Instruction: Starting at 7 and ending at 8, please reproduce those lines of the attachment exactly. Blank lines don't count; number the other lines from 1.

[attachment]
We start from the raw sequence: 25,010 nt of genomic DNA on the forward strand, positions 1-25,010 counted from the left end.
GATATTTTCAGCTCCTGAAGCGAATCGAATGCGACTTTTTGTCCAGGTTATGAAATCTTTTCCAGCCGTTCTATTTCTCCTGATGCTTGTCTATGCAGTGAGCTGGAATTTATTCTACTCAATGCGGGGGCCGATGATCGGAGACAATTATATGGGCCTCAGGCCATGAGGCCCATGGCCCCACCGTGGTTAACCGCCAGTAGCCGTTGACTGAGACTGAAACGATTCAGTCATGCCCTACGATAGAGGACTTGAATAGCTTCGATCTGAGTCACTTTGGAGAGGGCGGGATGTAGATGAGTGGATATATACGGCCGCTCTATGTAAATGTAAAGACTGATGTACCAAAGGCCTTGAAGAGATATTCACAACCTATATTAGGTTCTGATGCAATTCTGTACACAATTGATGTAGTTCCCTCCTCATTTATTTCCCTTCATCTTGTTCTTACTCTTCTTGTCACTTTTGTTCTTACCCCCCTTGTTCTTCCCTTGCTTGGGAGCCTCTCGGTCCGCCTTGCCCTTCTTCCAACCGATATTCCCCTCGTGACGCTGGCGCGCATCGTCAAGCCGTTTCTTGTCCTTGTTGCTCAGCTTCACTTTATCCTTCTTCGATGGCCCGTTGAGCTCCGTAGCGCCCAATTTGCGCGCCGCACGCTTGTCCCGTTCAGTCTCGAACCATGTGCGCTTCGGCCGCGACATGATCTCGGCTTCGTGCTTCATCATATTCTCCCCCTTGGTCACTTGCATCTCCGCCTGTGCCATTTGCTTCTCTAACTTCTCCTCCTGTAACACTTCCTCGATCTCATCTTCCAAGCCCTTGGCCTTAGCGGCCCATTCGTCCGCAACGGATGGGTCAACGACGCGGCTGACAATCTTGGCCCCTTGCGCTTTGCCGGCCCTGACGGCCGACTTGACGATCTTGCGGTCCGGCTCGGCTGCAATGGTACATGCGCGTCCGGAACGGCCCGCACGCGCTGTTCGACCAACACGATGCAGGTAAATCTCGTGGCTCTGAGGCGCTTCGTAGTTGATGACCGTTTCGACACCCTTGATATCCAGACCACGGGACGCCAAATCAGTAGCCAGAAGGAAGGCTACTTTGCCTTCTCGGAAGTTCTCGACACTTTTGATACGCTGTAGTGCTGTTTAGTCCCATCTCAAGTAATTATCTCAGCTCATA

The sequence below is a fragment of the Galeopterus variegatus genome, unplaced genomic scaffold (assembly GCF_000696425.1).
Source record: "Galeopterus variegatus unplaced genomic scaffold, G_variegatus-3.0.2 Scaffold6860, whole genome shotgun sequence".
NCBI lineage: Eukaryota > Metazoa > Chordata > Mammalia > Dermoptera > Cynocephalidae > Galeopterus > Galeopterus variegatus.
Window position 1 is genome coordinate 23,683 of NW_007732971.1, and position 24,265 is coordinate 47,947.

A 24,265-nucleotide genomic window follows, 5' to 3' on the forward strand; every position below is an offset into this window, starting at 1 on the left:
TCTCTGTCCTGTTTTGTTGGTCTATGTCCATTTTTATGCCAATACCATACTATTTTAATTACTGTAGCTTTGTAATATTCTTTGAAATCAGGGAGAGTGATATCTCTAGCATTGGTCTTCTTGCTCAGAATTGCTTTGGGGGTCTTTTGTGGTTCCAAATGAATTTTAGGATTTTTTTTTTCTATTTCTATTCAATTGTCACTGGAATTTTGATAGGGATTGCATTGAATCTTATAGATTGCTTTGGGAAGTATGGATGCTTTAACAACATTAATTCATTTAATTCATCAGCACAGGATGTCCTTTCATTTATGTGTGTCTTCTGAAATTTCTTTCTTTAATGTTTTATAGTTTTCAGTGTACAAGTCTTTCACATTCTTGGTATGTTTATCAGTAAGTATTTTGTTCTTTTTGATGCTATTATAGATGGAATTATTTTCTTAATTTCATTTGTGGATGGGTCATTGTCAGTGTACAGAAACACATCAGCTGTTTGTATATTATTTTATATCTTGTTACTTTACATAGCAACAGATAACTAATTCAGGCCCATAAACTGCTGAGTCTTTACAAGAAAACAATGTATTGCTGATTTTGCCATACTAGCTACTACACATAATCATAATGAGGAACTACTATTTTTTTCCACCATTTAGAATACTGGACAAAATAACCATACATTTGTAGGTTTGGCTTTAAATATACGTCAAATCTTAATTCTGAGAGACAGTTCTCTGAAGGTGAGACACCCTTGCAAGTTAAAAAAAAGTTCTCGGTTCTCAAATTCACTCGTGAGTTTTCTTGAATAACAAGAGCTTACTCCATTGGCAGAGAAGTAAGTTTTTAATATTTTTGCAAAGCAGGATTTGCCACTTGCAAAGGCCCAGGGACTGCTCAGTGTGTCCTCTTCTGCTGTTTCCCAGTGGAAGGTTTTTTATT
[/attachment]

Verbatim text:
A 24,265-nucleotide genomic window follows, 5' to 3' on the forward strand; every position below is an offset into this window, starting at 1 on the left:
TCTCTGTCCTGTTTTGTTGGTCTATGTCCATTTTTATGCCAATACCATACTATTTTAATTACTGTAGCTTTGTAATATTCTTTGAAATCAGGGAGAGTGATATCTCTAGCATTGGTCTTCTTGCTCAGAATTGCTTTGGGGGTCTTTTGTGGTTCCAAATGAATTTTAGGATTTTTTTTTTCTATTTCTATTCAATTGTCACTGGAATTTTGATAGGGATTGCATTGAATCTTATAGATTGCTTTGGGAAGTATGGATGCTTTAACAACATTAATTCATTTAATTCATCAGCACAGGATGTCCTTTCATTTATGTGTGTCTTCTGAAATTTCTTTCTTTAATGTTTTATAGTTTTCAGTGTACAAGTCTTTCACATTCTTGGTATGTTTATCAGTAAGTATTTTGTTCTTTTTGATGCTATTATAGATGGAATTATTTTCTTAATTTCATTTGTGGATGGGTCATTGTCAGTGTACAGAAACACATCAGCTGTTTGTATATTATTTTATATCTTGTTACTTTACATAGCAACAGATAACTAATTCAGGCCCATAAACTGCTGAGTCTTTACAAGAAAACAATGTATTGCTGATTTTGCCATACTAGCTACTACACATAATCATAATGAGGAACTACTATTTTTTTCCACCATTTAGAATACTGGACAAAATAACCATACATTTGTAGGTTTGGCTTTAAATATACGTCAAATCTTAATTCTGAGAGACAGTTCTCTGAAGGTGAGACACCCTTGCAAGTTAAAAAAAAGTTCTCGGTTCTCAAATTCACTCGTGAGTTTTCTTGAATAACAAGAGCTTACTCCATTGGCAGAGAAGTAAGTTTTTAATATTTTTGCAAAGCAGGATTTGCCACTTGCAAAGGCCCAGGGACTGCTCAGTGTGTCCTCTTCTGCTGTTTCCCAGTGGAAGGTTTTTTATT